Matt Gillum, executive pastor at Austin Baptist Church in Austin, Texas, tells Church Law & Tax how his church patiently worked with city leaders to resolve a sticky tax situation.
Q: Describe your church’s sticky tax situation—why did it receive an unexpected property tax bill?
In 2010, our church purchased 36 acres of vacant land. The land was divided into five sections—or “plats”—but all of it was purchased in one transaction. Before we bought it, a site plan was put together and passed by the city. We constructed a building on part of the property that opened in 2012.
A few years later, the assessor visited our property and noticed two of the plats remained undeveloped. The church hadn’t developed those two plats because the city of Austin is stringent about how certain types of brush can or can’t be cleared, as well as other environmental activities. The assessor determined the two plats weren’t being used for religious purposes and didn’t qualify for property tax exemption anymore.
Q: What was most surprising about this determination?
Church staff didn’t know we need to regularly show our eligibility for a property tax exemption. Staff also didn’t know how it needed to show the ways the two unused plats remained in unity with the rest of our property for religious purposes.
To the city, it could look like the church was holding on to the two plats and keeping them vacant to potentially sell them in the future. That was never our plan.
Q: Did your church appeal the assessor’s decision?
Yes. But once that happens, the situation remains in limbo unless something moves it forward toward a decision. Unfortunately, the property tax potentially owed continues to accrue in the meantime. We hired a lawyer to help move the process forward because the amount of money we needed to set aside to pay the accruing taxes in the event the appeal was denied was becoming sizable.
Q: What was the church’s approach to this sticky tax situation?
We did full due diligence. We pulled together photos providing evidence of how we use the property for church purposes. We dug up meeting minutes describing the master site plan the church developed in 2014, and how all of it worked toward the church’s religious functions. All of this proved to be extremely important in the process because it helped show what our church did, what it planned, and what it planned to do.
Q: How did the assessor respond?
It took five years, but we reached a compromise. The church agreed to pay a portion of the property tax for the year the assessment was made. But that was significant because the assessment in full could have been for four years’ worth of property taxes.
There was criticism within the church at times because of what we were spending to deal with this. I hated the idea of an ongoing property tax dispute sapping resources that could go toward ministry. The expenses did hinder growth in our missions, staffing, and other parts of the church.
It’s an albatross similar to debt.
In the end, though, the expenses proved to be worthwhile.
Q: As you navigated the appeal, what did you and your church learn?
We learned a lot. For instance:
- Urgent action at the very beginning—when the bill first arrived—probably would have helped. Find experts, such as lawyers and real estate developers, and call upon them right away. Some may even attend your church, and if they have the right expertise, it can be a way for them to serve, especially if they haven’t found another way to serve. We found individuals like this—that was my favorite part of this process.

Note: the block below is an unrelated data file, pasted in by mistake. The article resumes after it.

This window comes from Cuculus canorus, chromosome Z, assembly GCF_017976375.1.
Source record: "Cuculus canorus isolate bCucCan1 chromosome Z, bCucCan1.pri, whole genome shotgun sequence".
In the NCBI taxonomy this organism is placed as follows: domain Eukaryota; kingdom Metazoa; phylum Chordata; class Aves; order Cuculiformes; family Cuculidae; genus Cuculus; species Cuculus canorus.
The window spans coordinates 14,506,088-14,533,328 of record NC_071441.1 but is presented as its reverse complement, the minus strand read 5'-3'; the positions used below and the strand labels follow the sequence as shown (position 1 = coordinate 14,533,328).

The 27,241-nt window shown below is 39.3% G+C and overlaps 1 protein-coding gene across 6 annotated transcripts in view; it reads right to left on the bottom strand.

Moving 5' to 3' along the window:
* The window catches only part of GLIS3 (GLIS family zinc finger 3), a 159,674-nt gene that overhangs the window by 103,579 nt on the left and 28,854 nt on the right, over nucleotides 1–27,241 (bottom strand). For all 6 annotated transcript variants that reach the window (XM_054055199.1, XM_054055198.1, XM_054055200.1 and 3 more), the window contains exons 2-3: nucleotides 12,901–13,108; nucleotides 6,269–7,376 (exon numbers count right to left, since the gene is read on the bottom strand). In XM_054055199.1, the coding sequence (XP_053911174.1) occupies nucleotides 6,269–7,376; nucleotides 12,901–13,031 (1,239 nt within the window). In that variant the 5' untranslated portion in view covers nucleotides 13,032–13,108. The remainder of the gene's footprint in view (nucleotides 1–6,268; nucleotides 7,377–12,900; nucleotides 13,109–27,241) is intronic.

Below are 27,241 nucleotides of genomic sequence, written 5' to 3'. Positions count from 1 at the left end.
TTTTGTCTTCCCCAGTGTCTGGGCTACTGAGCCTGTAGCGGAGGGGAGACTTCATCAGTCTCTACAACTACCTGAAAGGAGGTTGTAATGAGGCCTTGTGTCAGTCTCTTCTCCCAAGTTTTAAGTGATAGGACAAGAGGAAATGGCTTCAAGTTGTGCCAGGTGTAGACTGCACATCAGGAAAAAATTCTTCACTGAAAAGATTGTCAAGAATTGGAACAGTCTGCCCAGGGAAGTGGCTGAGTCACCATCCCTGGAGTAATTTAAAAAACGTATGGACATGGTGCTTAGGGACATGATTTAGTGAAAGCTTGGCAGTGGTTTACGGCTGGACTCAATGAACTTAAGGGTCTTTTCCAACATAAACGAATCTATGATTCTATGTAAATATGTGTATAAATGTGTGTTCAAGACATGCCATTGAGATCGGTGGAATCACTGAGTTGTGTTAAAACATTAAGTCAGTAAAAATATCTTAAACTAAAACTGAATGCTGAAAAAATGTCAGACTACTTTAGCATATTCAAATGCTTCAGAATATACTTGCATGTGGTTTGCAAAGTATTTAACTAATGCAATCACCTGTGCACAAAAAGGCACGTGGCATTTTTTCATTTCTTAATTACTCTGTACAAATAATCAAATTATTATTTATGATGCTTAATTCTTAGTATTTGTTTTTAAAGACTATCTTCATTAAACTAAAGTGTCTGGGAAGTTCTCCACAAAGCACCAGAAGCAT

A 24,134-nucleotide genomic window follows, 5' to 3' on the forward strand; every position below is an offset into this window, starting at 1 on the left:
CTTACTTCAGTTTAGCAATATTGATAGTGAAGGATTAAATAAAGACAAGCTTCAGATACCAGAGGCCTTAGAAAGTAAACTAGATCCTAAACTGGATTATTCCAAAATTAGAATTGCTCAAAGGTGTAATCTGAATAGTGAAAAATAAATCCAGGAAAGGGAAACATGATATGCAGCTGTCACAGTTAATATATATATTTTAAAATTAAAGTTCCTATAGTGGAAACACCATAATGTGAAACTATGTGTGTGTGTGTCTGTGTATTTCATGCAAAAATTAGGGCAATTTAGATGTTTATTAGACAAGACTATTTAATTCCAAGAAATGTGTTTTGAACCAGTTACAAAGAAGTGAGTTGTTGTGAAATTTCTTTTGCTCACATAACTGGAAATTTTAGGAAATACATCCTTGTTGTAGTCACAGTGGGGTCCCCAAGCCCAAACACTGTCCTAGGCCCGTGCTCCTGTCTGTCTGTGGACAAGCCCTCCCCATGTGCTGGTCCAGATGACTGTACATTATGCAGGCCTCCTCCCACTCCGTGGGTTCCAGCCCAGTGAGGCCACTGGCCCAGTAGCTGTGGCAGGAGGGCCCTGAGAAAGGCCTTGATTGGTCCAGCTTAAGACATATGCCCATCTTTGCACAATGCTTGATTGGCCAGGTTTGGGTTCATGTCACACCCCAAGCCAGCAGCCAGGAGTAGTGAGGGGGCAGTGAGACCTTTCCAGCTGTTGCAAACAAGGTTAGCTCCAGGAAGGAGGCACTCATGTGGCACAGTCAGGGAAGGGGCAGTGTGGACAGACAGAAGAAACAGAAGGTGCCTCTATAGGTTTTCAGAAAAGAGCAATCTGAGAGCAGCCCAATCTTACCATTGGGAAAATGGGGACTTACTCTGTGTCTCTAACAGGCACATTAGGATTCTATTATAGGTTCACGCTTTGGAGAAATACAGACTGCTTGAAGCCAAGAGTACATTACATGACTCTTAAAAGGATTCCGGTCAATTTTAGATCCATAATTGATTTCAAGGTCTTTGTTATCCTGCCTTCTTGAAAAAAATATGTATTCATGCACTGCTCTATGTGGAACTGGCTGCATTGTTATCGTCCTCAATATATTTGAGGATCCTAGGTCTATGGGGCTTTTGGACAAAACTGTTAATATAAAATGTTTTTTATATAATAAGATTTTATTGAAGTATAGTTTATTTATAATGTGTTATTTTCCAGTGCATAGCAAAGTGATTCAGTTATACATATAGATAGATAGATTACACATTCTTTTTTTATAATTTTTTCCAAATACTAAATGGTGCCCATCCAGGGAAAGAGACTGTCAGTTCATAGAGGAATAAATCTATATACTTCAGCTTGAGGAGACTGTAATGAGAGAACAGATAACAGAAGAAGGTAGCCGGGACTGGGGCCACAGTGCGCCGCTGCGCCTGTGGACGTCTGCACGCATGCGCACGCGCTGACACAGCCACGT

- Keep diligent records. For a proceeding like this, you have to gather numerous legal and property documents. When they’re kept organized and accessible upfront, everything works more efficiently.
- Keep good communication going with the church’s leadership and the congregation. Leadership especially wants to know the ministry staff knows what’s happening and has a plan.
- Be respectful in public and in private. Don’t get angry or scared—look for solutions. Don’t attack city officials—work with them. Attacking only makes officials defensive and that doesn’t help anybody. We also know we will have to work with the city in the future, whether for building codes or other issues, so we need to maintain relationships. City officials are politicians who need to serve constituents, so it’s important we understand their job. It’s also important we understand their potential need for the gospel. City leaders and officials are part of the mission field, too.
We didn’t go to the media about this, either. We didn’t want to shame anyone. We didn’t want to be viewed as adversarial. We also didn’t want to trigger community debate about whether churches should even receive property tax exemptions.
Becoming contentious only works against you—and for those in your community who are already adversarial toward you, it only adds more fuel to the fire.
- Empty parts of your church’s property can appear to be unused or irrelevant to worship purposes. Remember that the entire property doesn’t have to have buildings to still be relevant for worship purposes.
As we examined those two plats, and the challenges we faced with environmental restrictions, we realized we could create trails, a picnic area, and a disc golf course—all of which we made available for neighboring residents to use. We still use those plats for religious purposes, too. We host outdoor events, worship services, and other gatherings.
This just goes to show what can be done when you think creatively. If we could have done that sooner, it would have maybe helped avoid all of this.
Above all, good due diligence, intentionality, and consistent communication are good ways to solve this faster.
Editor’s note: This interview was edited for length and clarity.